A trip to the sports section in a British bookstore can produce just as many, if not more, books on bareknuckle brawlers as there are on more traditional boxers like Muhammad Ali, Sugar Ray Leonard, and Ricky Hatton.
What stands out about these books is that many of them focus on bareknucklers who got their start as part of the traveler, or gypsy, culture which isn’t really prevalent in the United States, but that is still alive and well in Europe and elsewhere around the world. So when welterweight John Maguire, a lifelong English traveler, entered the UFC in 2011, it was assumed that he might have engaged in the odd bareknuckle scrap or two. That’s not the case though.
“You could say that there’s always been that aspect and a lot of the travelers like the boxing / standup fighting, and have a lot of background in it, but I stayed out of it,” he said. “There could be family feuds, and they try to prove who the best man is in gypsy. There’s a lot of reputation involved, and you have to stand up for yourself in the community.”
Yet while Maguire loved the art of fighting from as far back as he can remember, his heroes weren’t the locals slugging it out on the travelers’ sites, but the ones on television, first Bruce Lee and Jean-Claude Van Damme, then pro wrestler Bret Hart, and finally, Tito Ortiz and Matt Hughes, the UFC stars that prompted Maguire and his brother to follow mixed martial arts.
“Fighting was always a part of my life, and I just happened to see MMA and I enjoyed it,” he recalled. “I watched the UFC and that’s what I wanted to do, so me and my brother started doing MMA. I was a big Tito Ortiz and Matt Hughes fan. That’s when I started to watch it, when they were in full swing.”
The Maguire boys reenacted UFC bouts, emulating fighters like Ortiz until it was clear that John had a gift for the sport. By 22, the Peterborough native was making his pro debut with a second round submission win over Lee Webber, and he had begun his march to the same Octagon Ortiz and Hughes called home. And he was going to do anything in his power to get there.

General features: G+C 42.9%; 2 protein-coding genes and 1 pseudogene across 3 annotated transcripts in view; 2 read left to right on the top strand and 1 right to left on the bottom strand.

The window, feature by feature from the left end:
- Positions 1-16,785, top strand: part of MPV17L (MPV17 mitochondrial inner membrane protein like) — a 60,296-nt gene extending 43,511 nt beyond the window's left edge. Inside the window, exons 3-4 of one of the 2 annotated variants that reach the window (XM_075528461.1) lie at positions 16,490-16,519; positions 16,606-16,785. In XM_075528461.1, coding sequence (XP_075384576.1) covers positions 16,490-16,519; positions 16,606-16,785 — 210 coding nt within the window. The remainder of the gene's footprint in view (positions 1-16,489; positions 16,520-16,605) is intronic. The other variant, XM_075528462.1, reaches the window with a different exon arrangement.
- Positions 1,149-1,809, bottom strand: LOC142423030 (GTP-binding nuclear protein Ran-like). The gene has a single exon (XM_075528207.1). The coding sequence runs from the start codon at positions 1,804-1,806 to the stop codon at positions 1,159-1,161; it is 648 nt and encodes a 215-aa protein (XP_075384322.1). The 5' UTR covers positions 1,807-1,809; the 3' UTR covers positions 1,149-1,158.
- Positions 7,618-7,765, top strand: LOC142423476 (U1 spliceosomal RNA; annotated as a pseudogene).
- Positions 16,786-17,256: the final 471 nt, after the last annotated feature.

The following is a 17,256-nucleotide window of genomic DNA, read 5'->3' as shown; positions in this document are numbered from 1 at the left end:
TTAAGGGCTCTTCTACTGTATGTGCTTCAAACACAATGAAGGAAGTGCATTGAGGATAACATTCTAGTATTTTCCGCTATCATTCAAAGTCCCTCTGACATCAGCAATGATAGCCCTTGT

“As a fighter, the whole goal is to get to the UFC and fight there,” he said. “So I just wanted to keep fighting. I looked for the best guys in the UK, and I didn’t want no steppingstones. I wanted the best, and I thought that if I keep beating these guys, the UFC’s got to take notice soon.”
Taking on all comers with his brand of what he calls “Gypsy Jiu-Jitsu,” Maguire built an 8-0 record before a rough patch in which he went 3-3 in his next six bouts. But after a decision loss to Simeon Thoresen in May of 2010, he began to hit his stride. A five fight winning streak that included a win over The Ultimate Fighter season nine vet Dean Amasinger earned him a call from the UFC last year, and in his debut against Justin Edwards at UFC 138, he pounded out an action-packed unanimous decision win, looking like a true vet in the process.
“I was nervous, but I think I just hid it well,” he laughs. “I felt the pressure going in, and I was nervous because in my debut I wanted to win more than anything. Not everyone thinks the same, but I think that if I would have failed in my debut and lost, that would have been a big setback for me. And how it went down, especially getting dropped and coming back to win, a lot of people took notice then and I’m over the moon about it.”
The win guaranteed a return trip to the Octagon, one that will take place this Saturday in Stockholm against always exciting DaMarques Johnson. It’s a bout that promises plenty of compelling action, but Maguire would be just as happy with a quick win by knockout or submission.
“The Fights of the Night are all good, but I’m looking to win and get in and out as quick as possible,” said Maguire, 17-3 with 12 finishes. “If not, I’m prepared for the long haul and to go three rounds, but the ideal is to get in and out as quick as possible. I just don’t want to lose at anything, and I want to win more than anything. I’m a strong-minded fighter, and I just want to win.”
At 28, Maguire is in the big leagues now, a respected prospect in one of the UFC’s toughest divisions. It’s that kind of change in fortunes that can alter a person almost immediately, but the British southpaw remains grounded. When he’s not living in the gym while preparing for a fight, he’s back home on the site, refusing to stray from his family’s way of life.
“We’re a real tight community, there are a lot of families in it, and I know Americans don’t have it a lot, but in England, there’s a fair few gypsies around in different sites,” he said. “I still live on the site, and we’re a tight community. I’ve never known nothing else.”
He’s also the UFC’s self-proclaimed biggest fan, and still having that sense of wonder even after competing in the sport’s biggest event may be the biggest secret to his continued success.
“I’m the biggest fan,” said Maguire. “Me and my brother watched every UFC, I still do now, and I’m always following it. So hopefully I’ll keep winning, putting on a good show, and showing the fans some more Gypsy Jiu-Jitsu.”
John Maguire - A Different Kind of Gypsy Fighter
By Thomas Gerbasi abril 11, 2012